Jon Duncanson has spent the better part of his work life in front of a camera, both in the field, in countries such as Bosnia, Nicaragua, or El Salvador, and behind the anchor desk in places like Chicago (where he won an Emmy (his fourth) for his work covering the tsunami in Indonesia). Most recently he’s been living with his wife and son in Puerto Vallarta. His life experiences bring an interesting perspective on how mainstream media has covered the violence in Mexico. This was a post recently made to a New York Times story.
My Understanding: Don’t Go To Chicago
My 87-year-old mother left me a voicemail last night. My wife had gone off with our 8-year-old son to a Mexican Halloween party on the scary darkened grounds of the American School in Puerto Vallarta. Old Mom said, “I’m sure glad you’re in Mexico and not in Chicago now. I’ve been watching CNN all day about that Al Queda attempt.”
Perfect. Don’t go to Chicago. You’ll be blown up. But my 87-year-old, still-with-it mom knows that Mexico is a safe haven.
Night before last, a very close and respected friend called, a journalist, who in the last year has won both a Dupont and a Peabody award. “I am so afraid for you guys down there…”
I feel sorry for all my good (mostly journalist) friends in Chicago because they’re going to die there due to a couple of bombs that were targeted in their area. It’s not a joking matter. It deserves coverage.
It’s interesting to me, though, that Anderson Cooper plants himself on the Texas side of the border and condemns all of Mexico as a “failed state” because of the “drug war”. If 12 people are sadly shot down in that border town, the U.S. headlines scream it out.
I ran after Pablo Escobar in Colombia and nearly got blown up. I went to Bosnia five times. I lived in the jungles of Nicaragua with Commandante Zero.
I also covered the bloody gang wars in Chicago about every single day–often 3 times each day–for 3 years in the early 90’s. Then viewers tired of it. So we went on to something else. Yet amazingly we were happy. And we lived well. Huh?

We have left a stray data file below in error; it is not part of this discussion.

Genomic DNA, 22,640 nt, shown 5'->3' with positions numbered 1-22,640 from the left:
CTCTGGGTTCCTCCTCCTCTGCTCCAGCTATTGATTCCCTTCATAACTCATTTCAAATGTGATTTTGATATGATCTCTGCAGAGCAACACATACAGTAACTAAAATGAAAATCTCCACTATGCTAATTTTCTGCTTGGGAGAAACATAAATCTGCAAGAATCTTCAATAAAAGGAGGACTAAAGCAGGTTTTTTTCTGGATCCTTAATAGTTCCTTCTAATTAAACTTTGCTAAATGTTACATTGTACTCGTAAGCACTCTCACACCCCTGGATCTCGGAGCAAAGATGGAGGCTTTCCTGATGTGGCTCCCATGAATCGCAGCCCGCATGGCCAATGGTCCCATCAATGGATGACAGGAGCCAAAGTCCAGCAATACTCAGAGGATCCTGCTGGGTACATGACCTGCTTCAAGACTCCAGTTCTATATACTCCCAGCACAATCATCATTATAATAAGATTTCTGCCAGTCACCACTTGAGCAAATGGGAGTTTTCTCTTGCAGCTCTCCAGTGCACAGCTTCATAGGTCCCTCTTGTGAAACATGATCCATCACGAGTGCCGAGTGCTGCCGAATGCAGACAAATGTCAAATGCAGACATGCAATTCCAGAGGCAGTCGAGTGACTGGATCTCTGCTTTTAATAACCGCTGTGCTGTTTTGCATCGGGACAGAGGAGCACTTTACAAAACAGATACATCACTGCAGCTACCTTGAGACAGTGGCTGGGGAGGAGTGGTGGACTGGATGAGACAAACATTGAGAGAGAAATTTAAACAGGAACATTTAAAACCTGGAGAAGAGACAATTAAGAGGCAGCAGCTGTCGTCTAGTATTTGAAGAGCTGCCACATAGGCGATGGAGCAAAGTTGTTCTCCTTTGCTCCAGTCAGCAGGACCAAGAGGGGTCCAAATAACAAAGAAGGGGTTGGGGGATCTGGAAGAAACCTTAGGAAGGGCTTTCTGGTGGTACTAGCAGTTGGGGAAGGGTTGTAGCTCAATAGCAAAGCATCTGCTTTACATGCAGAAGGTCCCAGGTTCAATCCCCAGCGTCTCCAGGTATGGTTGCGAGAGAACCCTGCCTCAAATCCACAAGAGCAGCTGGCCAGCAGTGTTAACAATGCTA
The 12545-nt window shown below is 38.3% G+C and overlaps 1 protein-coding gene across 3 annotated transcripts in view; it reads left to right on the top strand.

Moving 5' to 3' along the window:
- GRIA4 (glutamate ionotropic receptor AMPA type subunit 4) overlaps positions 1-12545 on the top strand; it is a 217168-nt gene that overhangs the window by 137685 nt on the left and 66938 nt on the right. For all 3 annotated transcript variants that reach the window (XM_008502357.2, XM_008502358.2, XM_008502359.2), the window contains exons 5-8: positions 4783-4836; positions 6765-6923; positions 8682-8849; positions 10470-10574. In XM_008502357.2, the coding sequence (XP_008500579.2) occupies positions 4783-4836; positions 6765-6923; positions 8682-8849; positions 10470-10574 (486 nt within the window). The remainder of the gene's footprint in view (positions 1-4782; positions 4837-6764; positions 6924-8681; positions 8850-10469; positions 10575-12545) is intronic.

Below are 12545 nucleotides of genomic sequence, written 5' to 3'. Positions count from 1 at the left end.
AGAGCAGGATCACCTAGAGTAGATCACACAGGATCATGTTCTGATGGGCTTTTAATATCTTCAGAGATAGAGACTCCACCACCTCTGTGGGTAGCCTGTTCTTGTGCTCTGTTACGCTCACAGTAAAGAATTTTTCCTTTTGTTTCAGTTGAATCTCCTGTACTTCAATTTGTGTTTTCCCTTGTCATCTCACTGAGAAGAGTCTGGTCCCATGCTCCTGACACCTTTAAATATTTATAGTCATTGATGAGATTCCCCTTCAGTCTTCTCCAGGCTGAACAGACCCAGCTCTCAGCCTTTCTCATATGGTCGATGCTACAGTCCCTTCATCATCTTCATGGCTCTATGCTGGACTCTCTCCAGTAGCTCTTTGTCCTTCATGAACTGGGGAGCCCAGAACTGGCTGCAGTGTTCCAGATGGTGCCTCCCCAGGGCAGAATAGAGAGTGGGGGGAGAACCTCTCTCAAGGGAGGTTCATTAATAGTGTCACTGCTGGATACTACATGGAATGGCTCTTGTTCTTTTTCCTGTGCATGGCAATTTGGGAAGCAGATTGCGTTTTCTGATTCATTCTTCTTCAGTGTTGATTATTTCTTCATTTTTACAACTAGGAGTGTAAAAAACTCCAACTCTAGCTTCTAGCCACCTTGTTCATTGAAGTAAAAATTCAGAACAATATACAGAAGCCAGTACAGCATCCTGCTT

Let’s get real. Al Queda is going to try to make inroads against American societal norms. Blowing those norms up gets attention. But life goes on, and most Americans move on. Quickly. As do the Brits. As do the Spaniards. The bulk of the population is not affected.
So why do my educated friends say they fear for our lives in Mexico? Where in all the so-called violence, does any due diligence person see that an American tourist–in country–has been killed in the drug wars? Every American tourist I see in Mexico (surprisingly, Canadians don’t worry about it–and there are a lot of Canadians) says, “all my friends say I’m crazy to go to Mexico!”
I used to watch stories I sent from the war in Nicaragua reach the New York desk, then bear no resemblance to what I wrote. It was always turned around and began, “The White House today said that the war in Nicaragua…” Edited. From a perspective not on the ground. I once watched a Newsweek reporter who was credited with the cover story on the Nicaraguan Contra war, go around apologizing to other journalists on the ground, because what he reported bore no resemblance to what was interpreted and re-written in New York and Washington.
Meantime, I now spend half my time in the States, half my time outside. Let me tell you frankly that as a U.S. journalist of over 20 years, what you see on or read in the news in the U.S. bears not a lot of resemblance to what’s actually happening. And almost everybody out of the country knows it. There are no U.S. reporters on the ground in Mexico (sitting in Mexico City doesn’t count) . But you’ve heard that the country is on fire. So what’s real?
It’s a rant. Sure. But what I’m saying is true.